Adding the iconic indie trilogy that follows a couple and their conversations across three decades and three European cities to my top 10 list is, I admit, a slight cheat. In the first, and arguably best loved, film in the trilogy we walk around Vienna with Jesse and Celine after they meet by chance on a train on their way to totally different countries. The dialogue never feels saccharine or tiresome and the 80 minutes of ‘real-time’ walking and talking before Jesse’s morning train departs flashes by in an instant. Before Sunrise undoubtedly works well as a standalone film, but it felt wrong not to mention Before Sunset and Before Midnight too. The final film offers such a subtle study of marriage and manages to sustain sympathy for both people so successfully that it makes Marriage Story (2019) look heavy-handed.
- The Lunchbox (2013)
Mumbai operates on an exceedingly efficient system of lunchbox transportation. Each day workers’ families pack a selection of hot dishes into a three-tiered tin box and a team of 5000 dabbawallas (deliverymen) take them far and wide. It has been this way for at least 120 years. It is a single fault in this normally smooth system – a lunchbox delivered to the wrong address – that provides this warm film with its story of an unlikely pair whose lives intermingle.
- Black Mirror – Season 3, Episode 4, ‘San Junipero’ (2016)
I know, not a film, but bear with me. Just as I thought that Charlie Brooker’s now infamous series, which meditates on the pitfalls and peculiarities of a world dominated by tech, had gone on too long for its own good, this two-time Emmy award winning episode was released. Its depiction of a deceptively straightforward love story between two women, Yorkie and Kelly, who meet one Summer on holiday in 1980s California, is utterly uncharacteristic of the steadily cynical series. Perhaps this break from the shows’s usual negativity is the reason why the episode has experienced such success. It is by straying from its typical (undeniably entertaining) doom prophesying, and instead offering a return to the utopian visions of classic sci-fi, that “San Junipero” can, for a generation saturated by dystopian stories, offer the most unexpected vision of all.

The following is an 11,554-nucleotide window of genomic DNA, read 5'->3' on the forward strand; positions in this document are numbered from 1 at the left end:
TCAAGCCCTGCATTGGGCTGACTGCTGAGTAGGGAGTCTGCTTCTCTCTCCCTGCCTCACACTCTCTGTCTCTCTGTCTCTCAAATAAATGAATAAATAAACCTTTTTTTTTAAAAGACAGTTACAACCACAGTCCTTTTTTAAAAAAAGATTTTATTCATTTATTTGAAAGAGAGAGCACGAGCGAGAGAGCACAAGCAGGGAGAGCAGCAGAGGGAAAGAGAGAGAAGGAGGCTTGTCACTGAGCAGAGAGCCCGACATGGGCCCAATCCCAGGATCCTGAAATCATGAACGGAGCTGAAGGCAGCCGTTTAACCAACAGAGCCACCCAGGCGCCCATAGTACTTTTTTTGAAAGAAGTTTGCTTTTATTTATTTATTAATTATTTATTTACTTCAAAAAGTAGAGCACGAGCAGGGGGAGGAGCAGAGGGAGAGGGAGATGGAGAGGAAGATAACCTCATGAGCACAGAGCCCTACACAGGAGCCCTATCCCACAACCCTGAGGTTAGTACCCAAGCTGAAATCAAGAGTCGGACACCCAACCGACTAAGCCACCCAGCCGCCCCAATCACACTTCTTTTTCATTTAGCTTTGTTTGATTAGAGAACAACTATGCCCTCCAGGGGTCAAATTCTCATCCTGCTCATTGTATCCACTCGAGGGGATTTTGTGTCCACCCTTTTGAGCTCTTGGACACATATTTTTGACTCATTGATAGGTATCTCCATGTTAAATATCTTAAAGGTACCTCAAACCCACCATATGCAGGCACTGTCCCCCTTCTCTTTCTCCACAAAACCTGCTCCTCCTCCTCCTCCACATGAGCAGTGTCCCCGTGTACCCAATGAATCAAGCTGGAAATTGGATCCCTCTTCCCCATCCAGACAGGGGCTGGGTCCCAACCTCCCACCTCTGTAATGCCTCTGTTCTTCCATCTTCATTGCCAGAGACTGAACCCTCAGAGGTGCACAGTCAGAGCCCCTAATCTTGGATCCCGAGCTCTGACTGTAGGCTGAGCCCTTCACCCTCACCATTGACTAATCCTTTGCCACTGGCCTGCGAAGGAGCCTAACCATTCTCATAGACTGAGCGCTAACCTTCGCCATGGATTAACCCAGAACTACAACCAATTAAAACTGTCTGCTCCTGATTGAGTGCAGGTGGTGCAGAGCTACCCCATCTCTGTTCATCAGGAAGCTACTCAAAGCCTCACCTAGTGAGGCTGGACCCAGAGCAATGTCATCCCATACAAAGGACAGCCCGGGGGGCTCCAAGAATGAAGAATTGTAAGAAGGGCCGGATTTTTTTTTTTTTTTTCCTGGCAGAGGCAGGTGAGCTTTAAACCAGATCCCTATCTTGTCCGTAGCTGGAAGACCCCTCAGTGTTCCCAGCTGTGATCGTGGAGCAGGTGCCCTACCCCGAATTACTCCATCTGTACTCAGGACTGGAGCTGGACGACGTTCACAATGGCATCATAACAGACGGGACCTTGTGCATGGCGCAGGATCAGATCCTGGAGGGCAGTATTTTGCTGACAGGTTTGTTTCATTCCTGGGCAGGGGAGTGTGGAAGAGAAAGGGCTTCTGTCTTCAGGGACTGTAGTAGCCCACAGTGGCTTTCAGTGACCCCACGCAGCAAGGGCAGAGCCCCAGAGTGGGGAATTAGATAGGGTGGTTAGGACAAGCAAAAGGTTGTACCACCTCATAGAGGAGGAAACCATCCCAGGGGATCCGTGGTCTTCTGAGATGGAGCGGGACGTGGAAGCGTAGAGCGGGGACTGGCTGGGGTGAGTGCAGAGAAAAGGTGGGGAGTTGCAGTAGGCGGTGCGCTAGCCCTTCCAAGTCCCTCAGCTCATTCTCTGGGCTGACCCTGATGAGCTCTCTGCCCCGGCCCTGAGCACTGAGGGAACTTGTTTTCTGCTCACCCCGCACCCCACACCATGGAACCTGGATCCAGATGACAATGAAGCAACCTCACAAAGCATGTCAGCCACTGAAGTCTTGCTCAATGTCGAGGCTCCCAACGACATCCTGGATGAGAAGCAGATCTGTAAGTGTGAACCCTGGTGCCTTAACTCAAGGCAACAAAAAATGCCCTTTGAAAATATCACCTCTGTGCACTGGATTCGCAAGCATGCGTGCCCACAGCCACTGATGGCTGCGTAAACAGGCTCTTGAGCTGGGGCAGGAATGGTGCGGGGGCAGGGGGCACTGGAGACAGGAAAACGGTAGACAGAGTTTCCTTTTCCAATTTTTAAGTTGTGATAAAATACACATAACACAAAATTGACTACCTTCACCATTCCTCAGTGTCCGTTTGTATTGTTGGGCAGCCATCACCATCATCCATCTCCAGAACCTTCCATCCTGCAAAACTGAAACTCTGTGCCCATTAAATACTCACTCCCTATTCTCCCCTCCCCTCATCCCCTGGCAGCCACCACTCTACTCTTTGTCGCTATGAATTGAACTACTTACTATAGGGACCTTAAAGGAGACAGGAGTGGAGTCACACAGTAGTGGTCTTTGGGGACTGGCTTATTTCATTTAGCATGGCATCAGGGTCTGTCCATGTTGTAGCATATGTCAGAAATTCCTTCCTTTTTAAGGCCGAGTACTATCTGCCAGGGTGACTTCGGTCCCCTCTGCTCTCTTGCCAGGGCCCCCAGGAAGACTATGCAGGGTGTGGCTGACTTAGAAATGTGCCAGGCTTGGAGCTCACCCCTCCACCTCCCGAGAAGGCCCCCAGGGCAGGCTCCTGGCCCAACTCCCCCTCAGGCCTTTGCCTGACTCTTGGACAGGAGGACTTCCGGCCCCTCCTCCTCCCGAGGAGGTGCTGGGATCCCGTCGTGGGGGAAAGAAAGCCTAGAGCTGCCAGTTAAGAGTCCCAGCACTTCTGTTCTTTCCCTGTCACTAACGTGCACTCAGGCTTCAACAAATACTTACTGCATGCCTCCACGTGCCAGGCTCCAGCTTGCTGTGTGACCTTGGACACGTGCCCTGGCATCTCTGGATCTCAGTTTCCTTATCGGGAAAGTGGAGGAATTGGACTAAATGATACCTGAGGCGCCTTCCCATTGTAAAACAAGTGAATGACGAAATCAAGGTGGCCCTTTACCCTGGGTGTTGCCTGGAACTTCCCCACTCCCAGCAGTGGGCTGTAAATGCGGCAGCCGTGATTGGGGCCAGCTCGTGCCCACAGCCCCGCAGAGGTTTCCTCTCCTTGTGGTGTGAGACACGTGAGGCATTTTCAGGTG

- God’s Own Country (2017)
Francis Lee’s pared back, poetic debut follows a few months in the life of a young farmer, Johnny (played by a suitably mardy Josh O’Connor), who is isolated on a struggling farm in the Yorkshire Dales and struggles to locate himself in a vast landscape that feels far too small. The monotonous cycle of numb sex, copious drinking and 5am starts milkings is unexpectedly interrupted when Gheorghe (Alec Secareanu), a worker from Romania, is hired and jolts Johnny out of his numbed disaffection, allowing him to witness the brevity and beauty of his daily life for what is perhaps the first time. Nothing will ever be more glorious (or more Romantic with a capital R) than watching Johnny watch Gheorghe as he helps a sheep give birth to a slimy little lamb.